On Saturday after checking the beach and before my wife and I left to celebrate her birthday in Atlantic City I got a call from Jersey Shore fly angler Joe Phiefer. We went back and forth a little bit about conditions and some fish that we're being caught at some local haunts. Then he saved the best part of the conversation for last. "Hey, that's not the reason I called......I got a redfish this morning." I wondered how you don't lead off with that? This year we've all caught a weakfish or two on the fly, and I have heard of guys catching some redfish down by the Barnegat Inlet, but Joe caught this up in our neck of the woods and with the fly rod. I looked on the internet for the range of redfish on the Atlantic Coast- one website lists the range from southern New Jersey down to the Gulf of Mexico the other has it further north up into Massachusetts. redfish, red drum, or sciaenops ocellatus is listed in the 2012 Fishing Digest put out by the NJ DEP, with a one per day limit in a slot of 18"-27". They also list black drum also. I know post Sandy we have seen some non traditional species caught, like last year, when we were catching lizard fish on the fly along Monmouth County.
Like I said I spent the last two days in Atlantic City at the Borgata where we celebrated my wife's &%th birthday with some friends. Great room overlooking the Golden Nugget, the Frank S. Farley Marina, and the Absecon Inlet. I planned on wetting a line Sunday, but a six hour stint on the five dollar blackjack tables while the football games were on kept us inside.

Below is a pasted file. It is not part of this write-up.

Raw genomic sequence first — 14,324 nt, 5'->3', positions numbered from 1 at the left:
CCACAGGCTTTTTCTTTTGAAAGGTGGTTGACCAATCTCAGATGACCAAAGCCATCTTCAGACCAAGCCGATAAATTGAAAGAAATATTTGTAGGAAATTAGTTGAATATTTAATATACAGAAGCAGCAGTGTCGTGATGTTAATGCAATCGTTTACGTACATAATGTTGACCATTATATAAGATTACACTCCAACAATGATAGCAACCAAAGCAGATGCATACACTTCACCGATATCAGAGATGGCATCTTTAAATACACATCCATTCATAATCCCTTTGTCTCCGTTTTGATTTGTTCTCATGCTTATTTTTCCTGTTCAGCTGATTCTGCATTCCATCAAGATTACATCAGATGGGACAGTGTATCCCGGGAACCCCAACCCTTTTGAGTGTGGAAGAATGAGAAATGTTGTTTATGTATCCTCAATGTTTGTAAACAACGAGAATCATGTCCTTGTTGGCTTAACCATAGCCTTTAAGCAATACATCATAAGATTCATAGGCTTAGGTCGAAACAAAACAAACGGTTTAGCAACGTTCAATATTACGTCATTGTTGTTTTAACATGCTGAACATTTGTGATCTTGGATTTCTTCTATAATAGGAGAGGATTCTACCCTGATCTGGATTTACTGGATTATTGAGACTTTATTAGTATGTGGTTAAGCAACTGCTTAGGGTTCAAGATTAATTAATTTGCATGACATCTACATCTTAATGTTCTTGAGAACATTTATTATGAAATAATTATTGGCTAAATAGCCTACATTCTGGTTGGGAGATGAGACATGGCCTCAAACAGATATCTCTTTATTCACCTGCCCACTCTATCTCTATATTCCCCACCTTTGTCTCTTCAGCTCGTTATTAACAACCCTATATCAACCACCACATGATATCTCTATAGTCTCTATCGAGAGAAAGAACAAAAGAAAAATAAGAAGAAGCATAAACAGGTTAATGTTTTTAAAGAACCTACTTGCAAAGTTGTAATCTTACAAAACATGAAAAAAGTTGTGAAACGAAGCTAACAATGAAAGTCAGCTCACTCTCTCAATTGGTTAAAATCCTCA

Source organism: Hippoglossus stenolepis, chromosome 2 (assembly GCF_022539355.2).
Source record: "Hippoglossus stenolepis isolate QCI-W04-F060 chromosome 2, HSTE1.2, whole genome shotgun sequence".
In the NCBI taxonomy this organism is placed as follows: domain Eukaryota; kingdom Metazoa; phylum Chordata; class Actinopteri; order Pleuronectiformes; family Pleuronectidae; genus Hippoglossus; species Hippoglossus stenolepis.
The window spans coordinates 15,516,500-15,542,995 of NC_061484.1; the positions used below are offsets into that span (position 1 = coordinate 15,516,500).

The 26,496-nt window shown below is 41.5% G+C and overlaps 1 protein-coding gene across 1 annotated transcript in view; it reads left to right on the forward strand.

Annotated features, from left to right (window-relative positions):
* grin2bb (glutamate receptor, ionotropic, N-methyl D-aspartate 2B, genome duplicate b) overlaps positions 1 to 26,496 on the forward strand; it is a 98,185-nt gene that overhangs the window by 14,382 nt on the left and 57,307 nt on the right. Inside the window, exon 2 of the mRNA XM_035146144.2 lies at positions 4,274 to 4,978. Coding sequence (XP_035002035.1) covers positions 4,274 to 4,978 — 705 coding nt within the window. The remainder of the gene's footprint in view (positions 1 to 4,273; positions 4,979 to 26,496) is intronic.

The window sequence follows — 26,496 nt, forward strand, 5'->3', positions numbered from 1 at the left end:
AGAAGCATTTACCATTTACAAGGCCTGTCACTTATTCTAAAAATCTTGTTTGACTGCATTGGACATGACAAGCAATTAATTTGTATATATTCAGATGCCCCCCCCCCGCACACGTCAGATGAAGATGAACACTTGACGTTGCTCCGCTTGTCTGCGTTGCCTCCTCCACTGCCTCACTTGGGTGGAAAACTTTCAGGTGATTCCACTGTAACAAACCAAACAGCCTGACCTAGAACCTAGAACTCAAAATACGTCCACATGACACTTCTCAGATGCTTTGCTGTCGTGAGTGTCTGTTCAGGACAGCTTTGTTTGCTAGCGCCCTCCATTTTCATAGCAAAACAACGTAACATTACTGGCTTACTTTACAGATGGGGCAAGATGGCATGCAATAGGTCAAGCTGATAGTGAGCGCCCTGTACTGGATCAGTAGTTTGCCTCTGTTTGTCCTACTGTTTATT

So I planned on getting out when I got home as the tide ebbed around 3 o'clock. It was beautiful afternoon and I was surprised to find so many anglers out this time of the day. Each groin had at least an angler on it, with the one next to the one I picked having six. I started out alone watching as the group north of me caught and released shorts. Then I was joined by a ringer who made his way right to the end, tied on a swimmer, and one his first cast connected with a nice fish that exploded up for it. It was cool to watch....I only wondered if I could get my fly to the same location about 200 feet out along the current seam. He did well landing several nice fish that just measured short of keeper size.
I stayed within my limits working both sides of the groin midway out, working the deeper water that
post Sandy has been hollowed out around the rocks. I stayed till just before dark then relocated a town down throwing the fly in the blackness of night with the groin illuminated by the lights of the town behind me. This is one of my favorite times of year to fish for stripers, along with spring, summer, and of course the fall!